A Scarborough mother whose two daughters suffer with a severe genetic disorder has played a key role in launching a breakthrough medical policy at the House of Commons.
Tracey Muschamp joined national charity, Max Appeal, and UK medical experts to discuss the first national consensus document on 22q11 Deletion Syndrome.
The landmark document will set a standard that can be applied to the diagnosis and management of people with the disorder.
The condition affects health and quality of life, from birth through infancy and childhood into adult life, with over 180 physical, functional and psychological associations reported. The complexity of 22q11 often leads to clinical confusion and a delay in diagnosis - often by years.
Dr Alex Habel, retired consultant paediatrician at Great Ormond Street Hospital, said: “The number of affected individuals in the UK with 22q11 is growing and with help to manage their disabilities, many are becoming parents adding to the pool of those in need. The consensus document will be of huge benefit to all patients and families and those who provide care and support.”
Tracey suffers with the condition herself, and for the last two decades has raised her two daughters, Charlotte and Katie, who both have 22q deletion.
As a full time carer she has struggled with the day-to-day life of living with the disease and her marriage broke up as a result. Despite this, she has cared for her two girls, who describe her as a “superstar”.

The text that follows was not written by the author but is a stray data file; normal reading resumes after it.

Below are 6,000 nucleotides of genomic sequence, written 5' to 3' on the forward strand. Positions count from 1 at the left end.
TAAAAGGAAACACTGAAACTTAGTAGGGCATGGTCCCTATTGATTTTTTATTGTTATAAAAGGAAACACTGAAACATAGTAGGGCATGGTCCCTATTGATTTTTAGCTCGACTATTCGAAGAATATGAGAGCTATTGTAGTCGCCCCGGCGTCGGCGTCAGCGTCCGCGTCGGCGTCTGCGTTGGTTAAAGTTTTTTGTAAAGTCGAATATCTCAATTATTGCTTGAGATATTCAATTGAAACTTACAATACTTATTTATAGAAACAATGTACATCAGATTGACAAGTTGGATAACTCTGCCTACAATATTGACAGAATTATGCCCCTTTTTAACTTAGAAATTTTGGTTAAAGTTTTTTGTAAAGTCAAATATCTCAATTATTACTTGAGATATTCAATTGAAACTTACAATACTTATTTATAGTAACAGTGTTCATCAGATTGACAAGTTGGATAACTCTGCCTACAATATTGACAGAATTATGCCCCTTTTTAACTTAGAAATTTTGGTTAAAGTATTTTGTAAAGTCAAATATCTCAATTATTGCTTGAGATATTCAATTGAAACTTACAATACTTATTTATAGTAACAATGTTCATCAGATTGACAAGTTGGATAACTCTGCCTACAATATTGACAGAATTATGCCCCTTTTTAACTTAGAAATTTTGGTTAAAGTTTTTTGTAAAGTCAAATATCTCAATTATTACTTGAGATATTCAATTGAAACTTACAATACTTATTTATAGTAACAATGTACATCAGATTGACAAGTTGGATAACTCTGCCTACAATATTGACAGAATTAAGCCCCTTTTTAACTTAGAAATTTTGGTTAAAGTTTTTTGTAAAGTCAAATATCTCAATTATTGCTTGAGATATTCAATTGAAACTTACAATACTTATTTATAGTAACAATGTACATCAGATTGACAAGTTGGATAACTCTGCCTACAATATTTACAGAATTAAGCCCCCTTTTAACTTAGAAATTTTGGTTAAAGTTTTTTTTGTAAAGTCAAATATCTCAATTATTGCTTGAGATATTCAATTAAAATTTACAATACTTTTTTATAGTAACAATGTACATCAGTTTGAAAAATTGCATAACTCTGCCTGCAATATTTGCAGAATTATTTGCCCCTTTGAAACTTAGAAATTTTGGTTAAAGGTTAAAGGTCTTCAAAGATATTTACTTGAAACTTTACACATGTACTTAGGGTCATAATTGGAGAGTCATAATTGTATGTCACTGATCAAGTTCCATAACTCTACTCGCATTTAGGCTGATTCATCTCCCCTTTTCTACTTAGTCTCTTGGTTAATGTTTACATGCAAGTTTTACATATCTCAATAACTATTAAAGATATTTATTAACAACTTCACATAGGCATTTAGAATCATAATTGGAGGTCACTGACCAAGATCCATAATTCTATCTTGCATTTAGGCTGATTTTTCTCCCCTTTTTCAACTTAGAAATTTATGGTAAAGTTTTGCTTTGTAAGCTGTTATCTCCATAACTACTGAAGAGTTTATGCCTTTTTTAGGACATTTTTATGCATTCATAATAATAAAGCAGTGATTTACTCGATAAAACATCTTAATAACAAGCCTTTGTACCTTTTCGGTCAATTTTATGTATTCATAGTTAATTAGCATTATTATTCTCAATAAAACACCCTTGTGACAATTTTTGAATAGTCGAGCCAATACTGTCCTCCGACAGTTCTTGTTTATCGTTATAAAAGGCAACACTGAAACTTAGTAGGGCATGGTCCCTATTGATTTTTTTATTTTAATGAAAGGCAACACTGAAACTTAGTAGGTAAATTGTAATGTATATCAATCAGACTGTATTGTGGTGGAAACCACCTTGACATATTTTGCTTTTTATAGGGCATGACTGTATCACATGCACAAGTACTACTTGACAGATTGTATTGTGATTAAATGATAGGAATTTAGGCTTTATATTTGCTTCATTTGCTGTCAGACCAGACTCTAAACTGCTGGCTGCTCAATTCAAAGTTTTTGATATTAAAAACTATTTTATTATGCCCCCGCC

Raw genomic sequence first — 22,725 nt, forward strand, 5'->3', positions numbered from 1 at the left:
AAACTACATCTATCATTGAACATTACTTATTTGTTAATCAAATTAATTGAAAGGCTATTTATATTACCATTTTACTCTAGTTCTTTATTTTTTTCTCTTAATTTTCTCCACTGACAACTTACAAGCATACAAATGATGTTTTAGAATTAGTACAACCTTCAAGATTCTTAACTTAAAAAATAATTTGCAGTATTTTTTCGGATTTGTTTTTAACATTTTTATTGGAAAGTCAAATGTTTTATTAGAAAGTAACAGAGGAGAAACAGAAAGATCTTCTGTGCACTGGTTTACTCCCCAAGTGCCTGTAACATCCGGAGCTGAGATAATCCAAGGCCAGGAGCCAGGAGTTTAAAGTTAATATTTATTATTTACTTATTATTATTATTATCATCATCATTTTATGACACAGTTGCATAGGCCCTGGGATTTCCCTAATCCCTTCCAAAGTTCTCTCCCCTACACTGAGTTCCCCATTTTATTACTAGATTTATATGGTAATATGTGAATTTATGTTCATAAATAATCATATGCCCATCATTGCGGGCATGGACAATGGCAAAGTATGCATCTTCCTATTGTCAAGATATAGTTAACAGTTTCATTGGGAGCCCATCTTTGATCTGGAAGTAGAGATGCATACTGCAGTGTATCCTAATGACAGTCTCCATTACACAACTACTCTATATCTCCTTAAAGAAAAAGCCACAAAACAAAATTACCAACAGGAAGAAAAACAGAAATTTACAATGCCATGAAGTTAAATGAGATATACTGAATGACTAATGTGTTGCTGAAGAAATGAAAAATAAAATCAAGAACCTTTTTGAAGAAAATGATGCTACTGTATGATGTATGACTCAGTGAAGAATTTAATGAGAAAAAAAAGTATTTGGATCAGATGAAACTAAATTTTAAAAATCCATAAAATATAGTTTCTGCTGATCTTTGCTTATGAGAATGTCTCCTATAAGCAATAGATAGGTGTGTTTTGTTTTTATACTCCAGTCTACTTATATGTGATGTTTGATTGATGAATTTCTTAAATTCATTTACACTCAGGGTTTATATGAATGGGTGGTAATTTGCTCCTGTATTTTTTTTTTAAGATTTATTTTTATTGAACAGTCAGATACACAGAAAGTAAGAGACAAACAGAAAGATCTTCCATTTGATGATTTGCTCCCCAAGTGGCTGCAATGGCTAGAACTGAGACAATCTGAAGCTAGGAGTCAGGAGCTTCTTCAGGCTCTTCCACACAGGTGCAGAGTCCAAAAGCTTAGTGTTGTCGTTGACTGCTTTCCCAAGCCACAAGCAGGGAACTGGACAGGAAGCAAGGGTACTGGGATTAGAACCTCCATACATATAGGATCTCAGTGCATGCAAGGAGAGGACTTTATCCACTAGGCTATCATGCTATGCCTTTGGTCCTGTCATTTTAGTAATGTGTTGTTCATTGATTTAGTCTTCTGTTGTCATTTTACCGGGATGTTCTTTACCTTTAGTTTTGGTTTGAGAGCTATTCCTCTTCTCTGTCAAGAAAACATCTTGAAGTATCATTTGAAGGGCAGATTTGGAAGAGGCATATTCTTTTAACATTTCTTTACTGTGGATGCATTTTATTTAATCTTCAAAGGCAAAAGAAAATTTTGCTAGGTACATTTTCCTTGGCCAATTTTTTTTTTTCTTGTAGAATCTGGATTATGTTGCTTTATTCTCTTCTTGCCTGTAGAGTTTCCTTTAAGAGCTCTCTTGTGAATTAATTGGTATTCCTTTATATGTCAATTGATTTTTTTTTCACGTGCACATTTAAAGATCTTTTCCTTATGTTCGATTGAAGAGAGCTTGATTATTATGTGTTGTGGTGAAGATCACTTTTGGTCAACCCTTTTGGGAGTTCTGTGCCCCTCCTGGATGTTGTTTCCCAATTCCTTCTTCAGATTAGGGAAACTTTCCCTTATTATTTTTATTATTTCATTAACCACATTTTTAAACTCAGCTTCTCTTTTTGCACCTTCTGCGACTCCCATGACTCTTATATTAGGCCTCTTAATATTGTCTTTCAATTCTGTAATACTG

Not a week goes by without a hospital appointment for one of Tracey’s daughters.
Describing one of the hardest moments of her life, when both the girls had operations at Great Ormond Street Hospital on the same day, she said: “I had to come to London on my own from Scarborough with the girls, which was a daunting experience for me. Charlotte went into theatre first and Katie straight after. After the operation I sat with my girls on either side of me. I was in tears and so worried for both of them. It felt like I had to split myself in two pieces for my girls.”
On another occasion, soon after an operation on her stomach, Charlotte, then aged 14, was visiting a garden centre with her family and suddenly started to bleed heavily. It took a long time for her to recover psychologically and Tracey had to spend time with her daughter persuading her that it was safe to go out of the house.
It wasn’t until 1997 that Tracey, Charlotte and Katie received the diagnosis of 22q at Great Ormond Street Hospital. Tracey described it as a huge shock and has since carried a huge amount of guilt, still finding it hard to come to terms with. However, she said her girls had kept her going through even the darkest of times. “My life is my girls and they give me such happiness”, she said.
Despite long episodes in and out of hospital, Katie, now 20, and Charlotte, 22, are a source of inspiration to Tracey and others. They achieved nine GCSE’s between them and are passionate about helping others, both doing voluntary work. They have also supported numerous events for Max Appeal.
Tracey is hoping to gradually give her girls more independence and she is also managing to do some things for herself.